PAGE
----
Media–a tool for ideological control or a contributor of nation building?

One of the main reasons that for those people who are against globalization, it is they believe that globalization will undermine the nation states’ central status as political, economic and cultural power. They believe that globalization will take government out and let the free markets control all kinds of human activities such as international capital transaction, human migration and so on. Nevertheless, Nationalism is still viewed as very important, because it identifies who we are and where we belong to.

In Waisbord’s article, he regards nation states as “culturally coordinated” communities. He also points out how important the political centralization played in the development of modern nations. But as history moves on, the media, especially the mass media has emerged as an important role to establish cultural boundaries. The history of mass media could be traced back to the first decade of 19th century. While the penny newspaper in US and cheap daily newspaper in Europe, had widen people’s horizon to the world. The grassroots people were eager to participate, and contribute to the formation of public polices of their countries. They wanted to express their ideas, and even criticize the misbehaviors of their governments. (summarized from Waisbord’s article)

One of the most influential scholars about the media contribution to nation building is Benedict Anderson. Waisbord cites some of Anderson’s theory and gives examples about how some governments use media to instill national sentiments. As a Chinese, even though I hate to admit it, I have to say our government still use the national media as a tool to shape people’s world value. The censorship of Chinese government is still condemned by many Western countries by pointing out “No human rights, no country should control the information flow” and so on. But from my point of view, I might say from the ancient China, all emperors were very cautious about the creation and dissemination of knowledge and tried to control people’s mind in order to protect the dominant social class’s interests. And Gramsci, the Italian Marxist, who had very strong opinions about how government’s action by build consent by ideological control of cultural production and distribution.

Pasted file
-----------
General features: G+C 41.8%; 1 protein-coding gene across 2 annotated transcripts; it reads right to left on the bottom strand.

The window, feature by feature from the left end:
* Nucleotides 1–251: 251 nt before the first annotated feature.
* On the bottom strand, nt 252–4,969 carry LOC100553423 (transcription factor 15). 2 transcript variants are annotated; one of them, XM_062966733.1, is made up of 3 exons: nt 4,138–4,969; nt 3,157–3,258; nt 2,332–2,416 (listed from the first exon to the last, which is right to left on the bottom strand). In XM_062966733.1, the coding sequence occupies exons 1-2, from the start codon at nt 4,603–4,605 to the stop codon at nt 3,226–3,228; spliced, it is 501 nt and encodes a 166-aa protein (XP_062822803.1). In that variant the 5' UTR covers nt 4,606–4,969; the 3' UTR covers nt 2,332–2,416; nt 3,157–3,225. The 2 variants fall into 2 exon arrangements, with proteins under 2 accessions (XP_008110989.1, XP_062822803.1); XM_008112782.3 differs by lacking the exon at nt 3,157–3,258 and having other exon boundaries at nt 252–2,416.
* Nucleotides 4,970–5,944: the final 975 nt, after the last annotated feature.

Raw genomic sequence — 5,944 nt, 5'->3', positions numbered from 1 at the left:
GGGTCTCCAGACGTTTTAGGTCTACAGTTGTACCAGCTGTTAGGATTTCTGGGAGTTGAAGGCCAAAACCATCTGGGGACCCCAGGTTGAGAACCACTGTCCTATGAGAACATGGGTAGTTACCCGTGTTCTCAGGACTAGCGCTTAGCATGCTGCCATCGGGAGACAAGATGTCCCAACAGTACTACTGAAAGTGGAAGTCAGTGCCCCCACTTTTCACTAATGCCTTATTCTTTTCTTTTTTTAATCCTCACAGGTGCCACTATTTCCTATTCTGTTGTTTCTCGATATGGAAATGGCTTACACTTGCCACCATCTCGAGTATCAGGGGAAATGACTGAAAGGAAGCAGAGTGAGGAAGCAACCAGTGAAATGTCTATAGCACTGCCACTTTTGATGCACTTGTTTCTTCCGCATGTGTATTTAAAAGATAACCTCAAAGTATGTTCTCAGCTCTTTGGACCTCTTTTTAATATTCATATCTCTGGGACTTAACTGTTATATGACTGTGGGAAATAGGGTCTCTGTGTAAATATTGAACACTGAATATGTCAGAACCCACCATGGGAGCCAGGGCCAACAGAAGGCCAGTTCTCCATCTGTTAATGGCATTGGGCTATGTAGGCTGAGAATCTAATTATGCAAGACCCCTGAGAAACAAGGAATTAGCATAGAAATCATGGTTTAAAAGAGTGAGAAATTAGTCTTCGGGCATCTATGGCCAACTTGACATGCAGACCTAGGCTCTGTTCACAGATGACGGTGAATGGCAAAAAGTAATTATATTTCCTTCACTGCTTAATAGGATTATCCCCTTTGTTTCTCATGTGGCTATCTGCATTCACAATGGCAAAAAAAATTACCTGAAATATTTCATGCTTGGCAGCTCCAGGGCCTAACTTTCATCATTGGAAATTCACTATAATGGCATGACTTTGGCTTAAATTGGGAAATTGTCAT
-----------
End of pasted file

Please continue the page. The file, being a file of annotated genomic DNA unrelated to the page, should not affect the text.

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One Response to Media–a tool for ideological control or a contributor of nation building?

  1. Faizullah Jan says:

    You have rightly quoted Anderson in your post. Governments in the past–and most even presently–have used media for national media. Just like China, Pakistan had a similar case till the dawn of the 21st century. Electronic media, both radio and television, were state-controlled. The government through these media tried to build a nation that communicate in a common language i.e. Urdu, which is national language. When Pakistan came into being, Urdu was the language of 2% people, but now it is understood in every nook and corner of the country. Almost all people, irrespective of their educational background and their ethnic background, can communicate in Urdu. I think this is the success of the government to promote a common language of communication in a multi-lingual society.
    However, with the advent of private TV in 2002, many language televisions started beaming is sharpening the sense of ethnic languages. Though Sinclair & Harrision (quoted by Sinclair in Globalization, Supranational Institutions, and Media) opine that the speakers of [ethnic] languages now escape the former hegemony of [a common language] which undermines the traditional “nation-building” role of television … and fosters a degree of cultural pluralism that the nation-state would never have wanted. But the fact is that there are many layers of cultural identities. Pluralism in mass media certainly promote individual local cultures, but they remain tied to each other at national level.

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